You kneel before the altar, the rail before you smoothed by centuries of supplicant hands, the unforgiving flagstones pressing against your knees. Staring down at your own callused fingers, you try to clear your mind of earthly things – but to no avail.
You cannot help but replay the last duel over and over, analysing each feint and flurry, barely suppressing a smile as you recall the frantic dance, the playful balance of energies. The thing was, though, he almost had you. Were it not for a startled and scruffy parry, which sent your opponent’s blade plunging into the black dish of your guard rather than your chest, your duelling days would be over.
“The blood of Christ.”
You snap your eyes upward, reveries interrupted. The priest stands before you, patient and inscrutable, the chalice proffered in his vein-lined hand. With a nod of reverence you reach for the sacred vessel, noting the scalloped rim, the subtle petal-like segments. Confound it! Even this – the blood of Christ himself – cannot fail to remind you of the sword.
You choke back the thick, sweet wine, and pull yourself to your feet. It is not this cup that will bring you salvation. Not today. Turning on your heel, you half-run for the door, oblivious to the wide-eyed stares of queuing penitents.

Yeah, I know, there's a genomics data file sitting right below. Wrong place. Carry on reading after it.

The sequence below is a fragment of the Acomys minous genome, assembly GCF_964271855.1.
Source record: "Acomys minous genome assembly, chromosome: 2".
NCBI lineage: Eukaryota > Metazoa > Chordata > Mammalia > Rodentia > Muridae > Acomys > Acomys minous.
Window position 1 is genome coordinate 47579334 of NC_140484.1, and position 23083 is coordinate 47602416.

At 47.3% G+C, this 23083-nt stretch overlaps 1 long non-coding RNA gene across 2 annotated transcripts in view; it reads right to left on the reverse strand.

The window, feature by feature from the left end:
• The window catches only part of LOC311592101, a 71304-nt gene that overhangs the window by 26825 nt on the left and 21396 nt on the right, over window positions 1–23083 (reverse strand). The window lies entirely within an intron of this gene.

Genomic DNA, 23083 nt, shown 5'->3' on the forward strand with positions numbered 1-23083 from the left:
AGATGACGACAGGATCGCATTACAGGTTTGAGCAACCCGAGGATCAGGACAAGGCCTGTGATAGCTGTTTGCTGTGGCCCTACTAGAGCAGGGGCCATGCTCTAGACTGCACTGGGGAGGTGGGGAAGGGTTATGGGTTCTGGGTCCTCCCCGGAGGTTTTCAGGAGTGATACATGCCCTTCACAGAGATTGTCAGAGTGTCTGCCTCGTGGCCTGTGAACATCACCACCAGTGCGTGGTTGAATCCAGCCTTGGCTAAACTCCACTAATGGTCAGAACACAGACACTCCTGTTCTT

You have drilling to do.
This stunning rapier is based on a 17th Century English duelling rapier our client found on an auction site. Featuring a scalloped dish guard and scrolling quillons, its design straddles the practical and the beautiful, avoiding excess weight while maintaining striking features and carved details.
Narrow-bladed and nimble in the hand, its handling is somewhere between that of a rapier and a smallsword. It is named for the chalice-like appearance of its hot-punched dish guard, which offers a reassuring amount of hand protection.
A similar bespoke rapier would come to £1500 plus postage.
The hand-forged and heat-treated guard and pommel are blackened to a matte finish. The pommel takes an ovoid form, hand-carved with fluting. The guard comprises of curling quillons and a segmented and scalloped dish, hand-punched and filed into a petal pattern. This sits over a false ricasso, with hand-carved line detailing. The oval-sectioned oak grip is wrapped in twisted steel wire, finished to top and bottom with Turk’s head knots.
Does a dish guard take your fancy? Get in touch to discuss your vision.